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Thursday, 8 September 2016

How Destructive could be the Biological weapons?

What are biological weapons?  Biological weapons are created by genetic engineering. Getting it in a simpler way genetic engineering is basically a cut and paste technique of DNA. Every individual might have seen the movie Krish 3, in the movie Kaal, who was the villain in the story was featuring to develop Manvar who were half humans and half animals. This is what exactly genetic engineering. Providing you with one more example that how are insulin made, they are also a result of genetic engineering in which the insulin of pig is taken and allowed to duplicate in non-harming bacteria who can reproduce in 20 minutes creating a large scale amount of insulin injections. With genetic engineering, one can combine the DNA of any two bacteria, viruses, plants, and even mammals. When the DNA of two harmful viruses or bacteria are mixed, a new virus is originated with new symptoms and effects and these created viruses are known as biological weapons.


Investigations by the Sunshine Project show that genetic engineering has been used in the past decade to tinker with the genes of biological weapon agents. Researchers in the USA, UK, Russia, Germany and other countries introduced genes into hazardous bacteria that are likely to enhance the biowarfare possibilities of these microbes. Strains have been designed that can withstand antibiotics, are undetectable by traditional equipment, can overcome vaccines, or that cause unusual symptoms, thereby hampering diagnosis. In general, gene transfer can be used to build more effective biological weapons, it could be used to broaden the military biological warfare spectrum, making it more difficult to fight and control bioweapons. At the same time, it is very unclear that efforts to strengthen the Biological Weapons Convention will succeed in the round of negotiations currently underway in Geneva. In light of the increasing biowarfare threat, the international community decided in 1994 to negotiate a Protocol to strengthen the Biological and Toxin Weapons Convention (BTWC).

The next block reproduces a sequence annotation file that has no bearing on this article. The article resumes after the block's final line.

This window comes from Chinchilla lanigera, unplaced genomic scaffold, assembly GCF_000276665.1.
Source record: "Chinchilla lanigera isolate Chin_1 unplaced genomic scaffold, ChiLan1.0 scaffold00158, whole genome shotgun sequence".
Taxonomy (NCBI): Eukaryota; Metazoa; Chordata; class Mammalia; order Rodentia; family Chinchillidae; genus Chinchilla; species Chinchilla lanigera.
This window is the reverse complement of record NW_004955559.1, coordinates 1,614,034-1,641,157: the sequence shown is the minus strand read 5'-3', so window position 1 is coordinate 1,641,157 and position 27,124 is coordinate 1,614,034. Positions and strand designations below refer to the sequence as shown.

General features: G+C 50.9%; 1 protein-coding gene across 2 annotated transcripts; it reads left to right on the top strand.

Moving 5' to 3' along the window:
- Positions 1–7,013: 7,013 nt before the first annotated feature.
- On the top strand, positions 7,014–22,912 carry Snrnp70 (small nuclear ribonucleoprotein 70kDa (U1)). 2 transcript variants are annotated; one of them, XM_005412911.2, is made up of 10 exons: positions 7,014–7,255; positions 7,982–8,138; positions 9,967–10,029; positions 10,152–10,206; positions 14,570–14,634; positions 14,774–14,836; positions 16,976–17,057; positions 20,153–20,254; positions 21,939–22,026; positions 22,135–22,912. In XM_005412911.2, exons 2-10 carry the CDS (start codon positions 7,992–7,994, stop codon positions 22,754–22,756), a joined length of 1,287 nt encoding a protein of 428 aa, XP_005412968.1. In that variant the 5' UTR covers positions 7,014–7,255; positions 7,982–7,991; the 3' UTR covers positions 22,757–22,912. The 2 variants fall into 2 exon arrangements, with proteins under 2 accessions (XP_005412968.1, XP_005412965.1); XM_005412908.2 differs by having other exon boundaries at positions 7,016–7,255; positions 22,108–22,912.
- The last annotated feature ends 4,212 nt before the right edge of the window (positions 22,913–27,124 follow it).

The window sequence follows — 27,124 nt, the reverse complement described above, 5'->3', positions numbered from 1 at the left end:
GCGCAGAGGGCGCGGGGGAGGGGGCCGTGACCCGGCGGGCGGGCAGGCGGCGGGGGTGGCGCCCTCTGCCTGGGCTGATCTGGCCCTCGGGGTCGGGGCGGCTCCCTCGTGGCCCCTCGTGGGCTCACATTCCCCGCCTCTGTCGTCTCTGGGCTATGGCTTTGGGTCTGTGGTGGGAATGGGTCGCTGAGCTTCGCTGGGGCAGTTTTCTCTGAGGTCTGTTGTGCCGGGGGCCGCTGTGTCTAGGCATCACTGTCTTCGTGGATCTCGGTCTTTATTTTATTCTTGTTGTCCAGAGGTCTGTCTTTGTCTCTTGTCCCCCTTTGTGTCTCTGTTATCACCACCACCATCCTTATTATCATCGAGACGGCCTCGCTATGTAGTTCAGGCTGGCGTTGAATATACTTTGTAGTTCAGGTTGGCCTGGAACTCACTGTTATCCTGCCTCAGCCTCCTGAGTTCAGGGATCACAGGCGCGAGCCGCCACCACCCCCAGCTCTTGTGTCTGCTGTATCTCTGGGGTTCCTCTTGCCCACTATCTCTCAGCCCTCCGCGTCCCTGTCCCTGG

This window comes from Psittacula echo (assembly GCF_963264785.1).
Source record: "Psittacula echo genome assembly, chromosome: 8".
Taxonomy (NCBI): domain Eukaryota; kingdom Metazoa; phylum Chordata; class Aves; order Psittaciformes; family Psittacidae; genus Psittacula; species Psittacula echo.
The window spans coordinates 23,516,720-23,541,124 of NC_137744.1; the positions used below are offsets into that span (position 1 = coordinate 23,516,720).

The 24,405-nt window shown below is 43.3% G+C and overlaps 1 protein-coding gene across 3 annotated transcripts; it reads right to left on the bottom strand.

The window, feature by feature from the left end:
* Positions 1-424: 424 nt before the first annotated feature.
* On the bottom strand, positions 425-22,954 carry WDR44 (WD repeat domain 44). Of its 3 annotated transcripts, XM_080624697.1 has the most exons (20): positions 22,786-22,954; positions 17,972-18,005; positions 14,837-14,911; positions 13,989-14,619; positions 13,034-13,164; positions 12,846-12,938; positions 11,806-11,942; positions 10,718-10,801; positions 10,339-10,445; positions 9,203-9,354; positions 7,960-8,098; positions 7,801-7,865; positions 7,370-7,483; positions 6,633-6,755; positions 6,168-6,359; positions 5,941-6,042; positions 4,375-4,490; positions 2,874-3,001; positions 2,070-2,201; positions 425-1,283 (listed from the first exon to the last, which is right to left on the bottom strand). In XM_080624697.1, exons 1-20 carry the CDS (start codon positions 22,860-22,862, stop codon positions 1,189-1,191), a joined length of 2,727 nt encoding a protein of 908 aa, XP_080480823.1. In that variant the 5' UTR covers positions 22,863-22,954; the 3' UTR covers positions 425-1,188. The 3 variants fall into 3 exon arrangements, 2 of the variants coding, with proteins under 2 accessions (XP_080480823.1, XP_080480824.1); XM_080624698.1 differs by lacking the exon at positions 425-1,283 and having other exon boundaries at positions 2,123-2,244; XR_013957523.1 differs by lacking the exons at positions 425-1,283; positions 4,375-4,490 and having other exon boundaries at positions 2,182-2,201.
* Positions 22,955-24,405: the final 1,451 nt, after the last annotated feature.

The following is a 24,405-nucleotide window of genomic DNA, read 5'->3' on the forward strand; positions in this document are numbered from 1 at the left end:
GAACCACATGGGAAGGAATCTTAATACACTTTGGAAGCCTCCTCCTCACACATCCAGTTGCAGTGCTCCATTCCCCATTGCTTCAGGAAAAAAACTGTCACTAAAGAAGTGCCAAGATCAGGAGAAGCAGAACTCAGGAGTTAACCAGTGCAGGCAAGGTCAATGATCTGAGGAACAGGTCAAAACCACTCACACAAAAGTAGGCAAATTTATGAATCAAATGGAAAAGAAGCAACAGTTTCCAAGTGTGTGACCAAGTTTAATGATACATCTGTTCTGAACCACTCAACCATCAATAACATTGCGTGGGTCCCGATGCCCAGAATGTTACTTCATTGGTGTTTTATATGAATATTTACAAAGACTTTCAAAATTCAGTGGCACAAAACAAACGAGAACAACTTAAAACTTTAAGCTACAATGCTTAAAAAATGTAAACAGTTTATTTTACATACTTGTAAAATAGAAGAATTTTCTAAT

It sounds like science fiction, but it is a deadly reality: lethal microbes, with no cure, invisible to detection systems, and able to overcome vaccines. In 'defensive' programs, researchers in the USA, UK, Russia, and Germany have genetically engineered biological weapons agents, building new deadly strains. And this is probably only the tip of the iceberg. Genetic engineering can be used to broaden the classical bioweapons arsenal. Through genetic engineering, bacteria can not only be made resistant to antibiotics or vaccines, they can also be made even more toxic, harder to detect, or more stable in the environment. By using genetic methods that are standard procedures in thousands of labs worldwide, bioweapons can be made more virulent, easier to handle, and harder to fight. In short, more effective. Military experts are perfectly aware of the danger of genetically engineered bioweapons, as their traditional defense measures - e.g. detection methods or vaccines - are easily sidestepped by the artificial microbes. The speedy development of genetic engineering is one driving force to strengthen the Bioweapons Convention and establish a verification system.